Tribal-voting advocates are pressuring South Dakota Secretary of State Jason Gant to approve the release of federal funds for satellite voting centers to serve Native American voters in 2014. Four Directions Inc., a Native American voting rights group based on the Rosebud Sioux Reservation, asked the U.S. Department of Justice on Tuesday to investigate Gant’s refusal to release Help America Vote Act funds for voting centers at Wanblee, Eagle Butte and Fort Thompson. Four Directions also wants DOJ to investigate the recent refusal to support the satellite requests by the state Board of Elections on a 4-3 vote with Gant leading and voting with the opposition. Four Directions Executive Director O.J. Semans attacked those decisions in his letter to the DOJ, saying they reflected ongoing inequality in voting access for tribal people. Semans wrote “it should cause you and everyone who cares about equal access to the ballot box for Native Americans grave concern that this denial is steeped in an intent to discriminate.”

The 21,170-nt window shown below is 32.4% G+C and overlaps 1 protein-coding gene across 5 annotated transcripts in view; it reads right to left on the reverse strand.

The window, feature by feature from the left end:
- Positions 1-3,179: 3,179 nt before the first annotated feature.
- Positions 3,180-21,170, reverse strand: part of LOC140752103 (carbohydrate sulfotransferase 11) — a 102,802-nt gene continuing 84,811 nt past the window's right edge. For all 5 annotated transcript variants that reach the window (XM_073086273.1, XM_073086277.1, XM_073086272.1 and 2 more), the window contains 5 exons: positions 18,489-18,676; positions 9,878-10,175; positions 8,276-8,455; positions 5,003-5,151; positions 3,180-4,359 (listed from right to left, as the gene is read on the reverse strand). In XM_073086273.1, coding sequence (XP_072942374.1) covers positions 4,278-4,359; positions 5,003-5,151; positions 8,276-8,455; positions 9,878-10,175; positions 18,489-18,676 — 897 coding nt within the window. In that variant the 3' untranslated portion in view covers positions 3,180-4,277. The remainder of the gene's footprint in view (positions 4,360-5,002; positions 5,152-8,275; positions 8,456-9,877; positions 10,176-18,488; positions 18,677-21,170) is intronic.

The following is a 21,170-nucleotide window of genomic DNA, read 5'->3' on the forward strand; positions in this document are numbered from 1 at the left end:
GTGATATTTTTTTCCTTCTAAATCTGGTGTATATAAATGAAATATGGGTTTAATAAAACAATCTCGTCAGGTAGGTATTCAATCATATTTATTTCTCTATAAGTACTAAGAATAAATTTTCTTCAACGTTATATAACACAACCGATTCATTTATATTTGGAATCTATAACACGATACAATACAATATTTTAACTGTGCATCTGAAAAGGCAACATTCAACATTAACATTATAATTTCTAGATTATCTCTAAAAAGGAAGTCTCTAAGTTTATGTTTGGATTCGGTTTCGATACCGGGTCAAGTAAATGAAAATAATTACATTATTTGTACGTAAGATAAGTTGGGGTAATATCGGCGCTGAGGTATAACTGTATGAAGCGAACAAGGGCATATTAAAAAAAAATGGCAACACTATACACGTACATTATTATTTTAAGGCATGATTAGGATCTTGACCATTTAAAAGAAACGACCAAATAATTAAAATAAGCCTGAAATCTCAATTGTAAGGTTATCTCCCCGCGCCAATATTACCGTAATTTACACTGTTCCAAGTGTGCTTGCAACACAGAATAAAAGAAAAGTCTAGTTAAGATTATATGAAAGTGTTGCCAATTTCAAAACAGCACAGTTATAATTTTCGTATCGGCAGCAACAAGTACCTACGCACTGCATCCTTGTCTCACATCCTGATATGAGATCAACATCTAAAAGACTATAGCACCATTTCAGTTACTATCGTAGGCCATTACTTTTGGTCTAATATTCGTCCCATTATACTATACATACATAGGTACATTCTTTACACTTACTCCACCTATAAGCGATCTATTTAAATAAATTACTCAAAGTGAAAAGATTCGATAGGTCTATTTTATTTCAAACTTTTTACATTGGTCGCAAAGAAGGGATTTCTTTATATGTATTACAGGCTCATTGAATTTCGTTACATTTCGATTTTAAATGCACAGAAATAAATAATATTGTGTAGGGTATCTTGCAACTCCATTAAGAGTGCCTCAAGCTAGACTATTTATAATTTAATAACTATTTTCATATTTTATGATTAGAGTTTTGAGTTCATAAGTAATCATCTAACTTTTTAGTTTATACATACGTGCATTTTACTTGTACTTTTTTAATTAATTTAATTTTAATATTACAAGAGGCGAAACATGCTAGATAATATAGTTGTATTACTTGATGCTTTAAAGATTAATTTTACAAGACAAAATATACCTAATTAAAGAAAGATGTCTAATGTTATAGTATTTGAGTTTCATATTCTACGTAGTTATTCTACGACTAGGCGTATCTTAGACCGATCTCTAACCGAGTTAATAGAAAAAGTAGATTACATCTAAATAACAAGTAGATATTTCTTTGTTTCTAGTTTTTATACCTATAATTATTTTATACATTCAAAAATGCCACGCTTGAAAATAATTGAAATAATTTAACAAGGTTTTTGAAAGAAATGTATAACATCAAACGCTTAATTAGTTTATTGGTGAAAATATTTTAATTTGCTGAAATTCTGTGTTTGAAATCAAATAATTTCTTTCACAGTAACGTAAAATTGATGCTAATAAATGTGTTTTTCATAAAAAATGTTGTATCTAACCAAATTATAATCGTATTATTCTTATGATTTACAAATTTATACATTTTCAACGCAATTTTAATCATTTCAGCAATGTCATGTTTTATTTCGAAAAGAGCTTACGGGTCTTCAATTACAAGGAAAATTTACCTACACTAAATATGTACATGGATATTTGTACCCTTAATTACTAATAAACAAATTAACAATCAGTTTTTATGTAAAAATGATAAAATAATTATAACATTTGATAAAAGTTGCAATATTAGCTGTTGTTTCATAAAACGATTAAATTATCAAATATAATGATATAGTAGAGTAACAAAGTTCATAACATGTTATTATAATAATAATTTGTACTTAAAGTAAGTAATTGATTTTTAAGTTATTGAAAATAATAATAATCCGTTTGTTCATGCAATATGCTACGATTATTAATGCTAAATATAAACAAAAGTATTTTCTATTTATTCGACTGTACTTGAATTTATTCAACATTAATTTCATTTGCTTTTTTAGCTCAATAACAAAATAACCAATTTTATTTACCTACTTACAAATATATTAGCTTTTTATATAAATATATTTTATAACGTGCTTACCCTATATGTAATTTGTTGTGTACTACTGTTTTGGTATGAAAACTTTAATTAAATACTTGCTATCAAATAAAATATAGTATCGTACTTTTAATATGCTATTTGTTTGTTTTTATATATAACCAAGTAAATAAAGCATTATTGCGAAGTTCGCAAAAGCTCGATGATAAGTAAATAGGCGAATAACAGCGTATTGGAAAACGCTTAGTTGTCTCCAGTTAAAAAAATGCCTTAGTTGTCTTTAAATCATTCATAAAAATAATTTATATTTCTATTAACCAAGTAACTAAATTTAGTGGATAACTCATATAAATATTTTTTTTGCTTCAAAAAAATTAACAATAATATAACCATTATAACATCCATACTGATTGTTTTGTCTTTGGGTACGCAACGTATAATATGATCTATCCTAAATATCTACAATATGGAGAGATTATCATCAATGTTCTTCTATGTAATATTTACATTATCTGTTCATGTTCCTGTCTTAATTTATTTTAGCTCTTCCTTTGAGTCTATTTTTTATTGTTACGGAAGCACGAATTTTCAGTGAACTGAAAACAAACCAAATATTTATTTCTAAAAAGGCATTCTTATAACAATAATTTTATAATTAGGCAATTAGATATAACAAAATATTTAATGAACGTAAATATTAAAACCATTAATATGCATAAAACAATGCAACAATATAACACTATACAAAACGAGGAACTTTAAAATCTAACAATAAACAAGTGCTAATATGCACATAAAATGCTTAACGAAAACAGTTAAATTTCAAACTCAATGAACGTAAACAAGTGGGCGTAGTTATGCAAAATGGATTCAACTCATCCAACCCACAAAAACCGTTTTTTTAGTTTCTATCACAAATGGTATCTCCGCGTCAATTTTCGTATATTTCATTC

… Gant continues to argue that it’s unclear whether HAVA money can be used for satellite offices in incorporated counties that have their own courthouses. Previous use of the funding was in Shannon and Todd Counties, which are unincorporated and rely on courthouses in adjoining Fall River and Tripp counties. “I am unsure on whether these funds can be used in this manner,” Gant said. “And that is why I’m asking the Election Assistance Commission if they have any guidance.”
… Viken said Gant’s letter to the EAC was a “meaningless gesture” that only delays a decision on releasing the funds that Gant could make already. “The old saying is justice delayed is justice denied,” she said. “And that’s what this would amount to if we don’t find some alternative for an answer to this request.”
Four Directions consultant Bret Healy put it more emphatically. “You can’t have your state’s chief elections officer knowingly sending a letter for advice to a dead agency,” Healy said. “He might as well be writing Santa Claus, because he’s got a better chance of getting a response than with the EAC.”
The EAC’s four commissioner slots have been vacant for several years, and it is unable to muster a quorum to conduct business thanks to congressional bickering.
Full Article: Push for satellite voting centers intensifies.